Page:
Conflict is for control, and to control a population’s water is to control their life.
What I want to explore today is the relationship of water to life and water to war. Portions of scripture are dedicated to the use and misuse of water, either for woe or for life. Water is for creation, for flooding, for crossing, for purity and for baptism. But it’s the more obscure biblical passages that will interest me here, those that deal with rivers and city water systems, especially as they are paralleled by the water system at Gezer.
Before I departed for Israel, I presented a Power Point on Nineveh and talked about the redirection of water for the siege of a city — presumably at Nineveh and certainly at Babylon. Nineveh was the capital of Assyria, and the prophet Nahum wrote a water oracle against the city. He wrote in the time of Josiah when Assyria was wanning in power. His prophecy would have emboldened king Josiah to jettison the covenant that Ahaz made with the Assyrians. Nahum wrote of a flood, one that would end Nineveh. The name Nahum means repent, and the prophesy recalls how God repented of creating man and sent a flood. The prophesy is the story of a rebellious creation set apart for a water ordeal:
2:5 The commander orders his officers; they stumble as they advance; they rush to the city wall and they set up the covered siege tower. The sluice gates are opened; the royal palace is flooded and dissolves.
Water here is for woe, it razes cities and weakens defenses. It is a weapon of warfare, used against Assyria as they used it against their enemies. The Assyrian King Sargon II — who bragged of his excessive cruelty — destroyed the canal system of the Halidians and flooded their lands. Sargon is the king mentioned in Isaiah 20:1 in connection with the destruction at Ashdod (for all my students who I took to Chicago, we went to see his throne room at the Oriental Institute). Likewise, Sennacherib destroyed Babylon then redirected the water system to flow through its ruins. When he attacked Jerusalem, Hezekiah had a tunnel dug so as to protect the water supply during the siege. Later, the Assyrian king Assurbanipal flooded the city of Sapibel by damning up the Ulai River with the carcasses of his enemies.
At Jerusalem, it was through the water system that David and his men were able to take the city (II Sam 5:6ff.):
Then the king and his men advanced to Jerusalem against the Jebusites who lived in the land. The Jebusites said to David, “You cannot invade this place! Even the blind and the lame will turn you back, saying, ‘David cannot invade this place!’” But David captured the fortress of Zion (that is, the city of David). David said on that day, “Whoever attacks the Jebusites must approach by the water tunnel the ‘lame’ and the ‘blind’ who are David’s enemies.” For this reason it is said, “The blind and the lame cannot enter the palace.” So David lived in the fortress and called it the City of David. David built all around it, from the terrace inwards. David’s power steadily grew, for the Lord God who leads armies was with him. King Hiram of Tyre sent messengers to David, along with cedar logs, carpenters, and stonemasons. They built a palace for David. David realized that the Lord had established him as king over Israel and that he had elevated his kingdom for the sake of his people Israel. David married more concubines and wives from Jerusalem after he arrived from Hebron. Even more sons and daughters were born to David. These are the names of children born to him in Jerusalem: Shammua, Shobab, Nathan, Solomon, Ibhar, Elishua, Nepheg, Japhia, Elishama, Eliada, and Eliphelet.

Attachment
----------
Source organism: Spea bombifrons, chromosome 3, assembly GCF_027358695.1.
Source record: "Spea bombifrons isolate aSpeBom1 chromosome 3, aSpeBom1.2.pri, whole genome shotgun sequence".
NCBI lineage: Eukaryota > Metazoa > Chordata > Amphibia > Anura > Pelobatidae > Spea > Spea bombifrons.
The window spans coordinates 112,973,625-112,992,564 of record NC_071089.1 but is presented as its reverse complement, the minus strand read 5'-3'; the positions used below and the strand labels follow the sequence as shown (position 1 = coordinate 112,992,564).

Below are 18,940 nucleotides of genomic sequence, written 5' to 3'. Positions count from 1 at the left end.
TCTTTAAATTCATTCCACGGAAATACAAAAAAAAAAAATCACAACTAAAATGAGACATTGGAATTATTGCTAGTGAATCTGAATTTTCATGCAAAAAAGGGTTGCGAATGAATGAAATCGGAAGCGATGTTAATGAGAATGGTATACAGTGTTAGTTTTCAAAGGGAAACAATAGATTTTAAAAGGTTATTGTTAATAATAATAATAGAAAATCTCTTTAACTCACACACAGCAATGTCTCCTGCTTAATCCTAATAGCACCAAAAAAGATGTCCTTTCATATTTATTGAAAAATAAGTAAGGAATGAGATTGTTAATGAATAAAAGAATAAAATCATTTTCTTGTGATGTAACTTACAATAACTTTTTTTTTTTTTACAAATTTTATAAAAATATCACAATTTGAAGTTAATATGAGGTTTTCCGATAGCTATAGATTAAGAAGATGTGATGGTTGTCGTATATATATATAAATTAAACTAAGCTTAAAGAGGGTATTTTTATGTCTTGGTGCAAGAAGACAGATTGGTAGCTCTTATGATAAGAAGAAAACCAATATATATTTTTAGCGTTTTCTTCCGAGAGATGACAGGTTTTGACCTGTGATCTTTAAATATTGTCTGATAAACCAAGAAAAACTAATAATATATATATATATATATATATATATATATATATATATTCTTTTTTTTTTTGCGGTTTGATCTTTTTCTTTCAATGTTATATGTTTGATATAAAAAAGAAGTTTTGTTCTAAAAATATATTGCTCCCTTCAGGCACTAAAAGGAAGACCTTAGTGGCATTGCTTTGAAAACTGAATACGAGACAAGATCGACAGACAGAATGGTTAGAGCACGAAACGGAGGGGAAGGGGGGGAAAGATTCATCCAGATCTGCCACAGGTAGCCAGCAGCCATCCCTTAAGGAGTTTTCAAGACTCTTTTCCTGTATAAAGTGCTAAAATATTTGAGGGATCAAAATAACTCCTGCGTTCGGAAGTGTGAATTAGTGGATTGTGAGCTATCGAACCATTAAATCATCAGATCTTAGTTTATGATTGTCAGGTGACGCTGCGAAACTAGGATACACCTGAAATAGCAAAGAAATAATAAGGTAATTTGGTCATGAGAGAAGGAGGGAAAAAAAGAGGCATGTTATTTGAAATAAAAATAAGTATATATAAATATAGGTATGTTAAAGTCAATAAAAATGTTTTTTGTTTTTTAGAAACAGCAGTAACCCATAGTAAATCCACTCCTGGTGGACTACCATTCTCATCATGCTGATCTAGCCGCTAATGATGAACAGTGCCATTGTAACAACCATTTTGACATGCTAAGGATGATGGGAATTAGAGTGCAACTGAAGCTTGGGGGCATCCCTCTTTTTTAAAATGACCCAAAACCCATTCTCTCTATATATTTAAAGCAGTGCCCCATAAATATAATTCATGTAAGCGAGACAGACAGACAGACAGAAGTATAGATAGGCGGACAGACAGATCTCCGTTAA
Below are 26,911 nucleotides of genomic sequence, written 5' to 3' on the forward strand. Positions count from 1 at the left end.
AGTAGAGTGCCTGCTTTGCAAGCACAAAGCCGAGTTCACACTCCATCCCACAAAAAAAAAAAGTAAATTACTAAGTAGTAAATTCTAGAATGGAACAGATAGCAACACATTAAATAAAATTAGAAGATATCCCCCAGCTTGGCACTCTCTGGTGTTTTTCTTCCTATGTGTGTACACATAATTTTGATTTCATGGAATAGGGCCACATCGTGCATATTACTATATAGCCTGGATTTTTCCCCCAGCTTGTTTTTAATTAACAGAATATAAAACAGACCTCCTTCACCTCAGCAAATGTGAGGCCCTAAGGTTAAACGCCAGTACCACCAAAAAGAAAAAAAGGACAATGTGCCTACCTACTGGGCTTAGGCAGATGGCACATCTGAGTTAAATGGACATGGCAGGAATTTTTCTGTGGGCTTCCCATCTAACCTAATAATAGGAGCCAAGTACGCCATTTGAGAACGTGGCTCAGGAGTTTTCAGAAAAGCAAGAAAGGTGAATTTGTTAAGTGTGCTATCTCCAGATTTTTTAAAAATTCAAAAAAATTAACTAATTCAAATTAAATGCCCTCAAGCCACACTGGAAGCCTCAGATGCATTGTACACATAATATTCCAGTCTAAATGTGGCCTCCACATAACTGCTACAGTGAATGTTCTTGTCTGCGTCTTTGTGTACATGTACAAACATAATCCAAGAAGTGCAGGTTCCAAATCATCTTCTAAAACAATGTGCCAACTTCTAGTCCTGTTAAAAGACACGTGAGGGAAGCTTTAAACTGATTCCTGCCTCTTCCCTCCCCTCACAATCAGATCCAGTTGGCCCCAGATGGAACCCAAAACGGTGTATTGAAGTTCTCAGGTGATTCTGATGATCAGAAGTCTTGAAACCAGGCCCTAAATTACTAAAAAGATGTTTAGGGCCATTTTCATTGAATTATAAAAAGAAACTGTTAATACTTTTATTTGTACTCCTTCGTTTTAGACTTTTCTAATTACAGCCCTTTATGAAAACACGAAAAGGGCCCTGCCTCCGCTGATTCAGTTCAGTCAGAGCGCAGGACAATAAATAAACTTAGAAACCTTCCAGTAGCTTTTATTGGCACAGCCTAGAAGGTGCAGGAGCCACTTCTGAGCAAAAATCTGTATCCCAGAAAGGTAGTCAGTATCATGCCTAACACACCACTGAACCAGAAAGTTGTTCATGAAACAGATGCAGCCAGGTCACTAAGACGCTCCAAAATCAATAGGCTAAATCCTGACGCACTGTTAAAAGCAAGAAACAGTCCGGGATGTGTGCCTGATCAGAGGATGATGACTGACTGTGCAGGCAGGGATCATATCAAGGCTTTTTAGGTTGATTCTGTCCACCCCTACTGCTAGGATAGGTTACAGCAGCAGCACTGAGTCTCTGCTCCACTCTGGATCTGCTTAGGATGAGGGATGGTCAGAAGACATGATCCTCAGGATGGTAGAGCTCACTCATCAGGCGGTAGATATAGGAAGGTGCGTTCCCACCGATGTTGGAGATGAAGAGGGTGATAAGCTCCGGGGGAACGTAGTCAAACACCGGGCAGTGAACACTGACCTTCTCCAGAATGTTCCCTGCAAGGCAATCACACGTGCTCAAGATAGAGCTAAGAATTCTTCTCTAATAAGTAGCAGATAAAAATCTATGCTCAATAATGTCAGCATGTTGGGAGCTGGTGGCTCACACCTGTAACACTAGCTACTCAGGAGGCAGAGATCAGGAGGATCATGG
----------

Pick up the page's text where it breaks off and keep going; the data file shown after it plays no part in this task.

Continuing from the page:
Like Jerusalem, Megiddo had a water system that made the city vulnerable. However, the Megiddo water system had a secret entrance that was concealed to prevent such entry. In the picture below on the left side, notice the walled off and hidden entry:
Both Megiddo and Gezer were on main routes, and as garrison cities, the water systems were carefully protected with main access being inside the city walls. Gezer’s water system matches those found at Hazor, Gibeon, Bal’ama, ‘Amman and Jerusalem. And here I am, standing in the water tunnel looking out to photograph some of the excavation staff:
A city without water would soon cease to be a city. Conversely, a dry place can be turned into a city with the addition of water. It was at Caesarea Maritima where Herod the Great built a water system that allowed him to create a city out of nothing. By the Power of the Empire, a city was born. From ten miles away, the Roman built aqueduct delivered water to Caesarea. A section of it is pictured here:
The people of the created city would be able to understand the Empire and the King as bringing life to the place. Rome and her kings were architects and builders, bringing life and protection to the border regions. The Power of Rome testified to a control which moved water — the same Power that brought death by sword and cross. Rome had the power to stabilize a region, to bring about a forced peace and the control of water. From the perspective of Paul and the book of Romans, this power was a parody. A different kind of King and a different kind of Power was revealed in one who was the architect and builder of the cosmos. The resurrection of Jesus was the Power of the Spirit — a Power that Rome could not mimic or control.